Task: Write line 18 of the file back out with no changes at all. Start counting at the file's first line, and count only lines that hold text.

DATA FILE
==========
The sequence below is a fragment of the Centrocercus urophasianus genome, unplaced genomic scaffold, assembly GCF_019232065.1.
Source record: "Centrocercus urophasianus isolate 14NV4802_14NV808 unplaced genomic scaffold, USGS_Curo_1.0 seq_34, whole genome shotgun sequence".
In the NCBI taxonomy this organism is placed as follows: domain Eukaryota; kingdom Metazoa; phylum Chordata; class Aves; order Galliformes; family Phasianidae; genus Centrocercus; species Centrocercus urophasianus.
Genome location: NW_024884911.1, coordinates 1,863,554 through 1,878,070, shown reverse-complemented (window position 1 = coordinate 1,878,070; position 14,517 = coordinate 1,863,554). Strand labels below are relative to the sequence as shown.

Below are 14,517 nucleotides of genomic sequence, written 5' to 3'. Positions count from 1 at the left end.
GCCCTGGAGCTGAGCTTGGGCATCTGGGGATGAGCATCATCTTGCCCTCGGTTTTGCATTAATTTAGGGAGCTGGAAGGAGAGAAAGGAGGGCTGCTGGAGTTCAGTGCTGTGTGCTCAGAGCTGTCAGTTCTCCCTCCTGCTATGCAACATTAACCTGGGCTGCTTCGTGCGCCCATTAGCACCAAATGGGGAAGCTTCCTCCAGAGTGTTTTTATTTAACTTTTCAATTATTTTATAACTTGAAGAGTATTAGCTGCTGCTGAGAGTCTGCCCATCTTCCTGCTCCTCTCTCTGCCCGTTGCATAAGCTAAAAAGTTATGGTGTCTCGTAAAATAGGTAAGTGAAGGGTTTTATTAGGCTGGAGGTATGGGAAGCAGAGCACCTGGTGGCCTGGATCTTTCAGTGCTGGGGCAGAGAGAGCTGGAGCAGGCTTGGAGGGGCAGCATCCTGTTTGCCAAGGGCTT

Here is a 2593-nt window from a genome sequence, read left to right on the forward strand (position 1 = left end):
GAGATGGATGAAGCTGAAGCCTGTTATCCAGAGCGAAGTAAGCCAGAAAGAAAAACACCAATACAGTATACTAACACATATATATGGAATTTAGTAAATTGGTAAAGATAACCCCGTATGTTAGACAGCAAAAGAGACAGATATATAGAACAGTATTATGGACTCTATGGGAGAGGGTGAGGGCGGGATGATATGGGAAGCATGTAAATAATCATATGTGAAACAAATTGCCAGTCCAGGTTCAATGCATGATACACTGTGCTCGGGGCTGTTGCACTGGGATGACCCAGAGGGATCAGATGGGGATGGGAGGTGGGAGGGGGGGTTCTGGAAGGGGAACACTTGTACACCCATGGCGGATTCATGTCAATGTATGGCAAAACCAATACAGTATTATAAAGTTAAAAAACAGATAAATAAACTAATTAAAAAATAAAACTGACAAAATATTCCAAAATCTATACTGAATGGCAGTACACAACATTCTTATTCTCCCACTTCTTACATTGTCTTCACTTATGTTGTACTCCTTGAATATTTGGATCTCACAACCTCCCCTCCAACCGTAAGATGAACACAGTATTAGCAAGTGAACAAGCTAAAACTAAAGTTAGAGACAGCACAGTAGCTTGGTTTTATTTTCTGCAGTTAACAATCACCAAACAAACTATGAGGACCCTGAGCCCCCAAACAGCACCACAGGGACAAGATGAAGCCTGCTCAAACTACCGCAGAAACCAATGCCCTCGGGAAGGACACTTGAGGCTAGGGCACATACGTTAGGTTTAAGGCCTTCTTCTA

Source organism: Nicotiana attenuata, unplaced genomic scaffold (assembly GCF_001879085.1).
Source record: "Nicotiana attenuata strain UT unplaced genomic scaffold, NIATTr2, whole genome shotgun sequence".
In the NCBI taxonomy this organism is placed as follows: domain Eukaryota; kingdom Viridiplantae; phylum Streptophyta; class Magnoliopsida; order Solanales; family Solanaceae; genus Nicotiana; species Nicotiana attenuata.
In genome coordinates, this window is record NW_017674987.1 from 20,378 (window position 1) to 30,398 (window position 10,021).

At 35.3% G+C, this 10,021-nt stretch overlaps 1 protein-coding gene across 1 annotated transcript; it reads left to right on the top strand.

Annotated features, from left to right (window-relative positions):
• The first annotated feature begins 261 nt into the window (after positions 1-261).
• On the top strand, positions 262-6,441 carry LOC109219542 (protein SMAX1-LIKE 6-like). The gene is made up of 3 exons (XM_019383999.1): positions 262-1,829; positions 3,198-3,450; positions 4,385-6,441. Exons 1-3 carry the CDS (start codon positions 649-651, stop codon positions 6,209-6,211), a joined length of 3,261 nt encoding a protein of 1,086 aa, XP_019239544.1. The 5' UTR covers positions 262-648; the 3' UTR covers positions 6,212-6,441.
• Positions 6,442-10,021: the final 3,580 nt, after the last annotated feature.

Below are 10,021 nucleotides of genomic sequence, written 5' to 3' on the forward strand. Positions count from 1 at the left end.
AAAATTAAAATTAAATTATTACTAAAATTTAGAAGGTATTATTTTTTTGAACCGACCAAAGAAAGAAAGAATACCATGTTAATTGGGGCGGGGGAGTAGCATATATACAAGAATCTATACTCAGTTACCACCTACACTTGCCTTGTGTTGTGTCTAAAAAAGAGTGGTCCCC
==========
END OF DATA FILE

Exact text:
Below are 10,021 nucleotides of genomic sequence, written 5' to 3' on the forward strand. Positions count from 1 at the left end.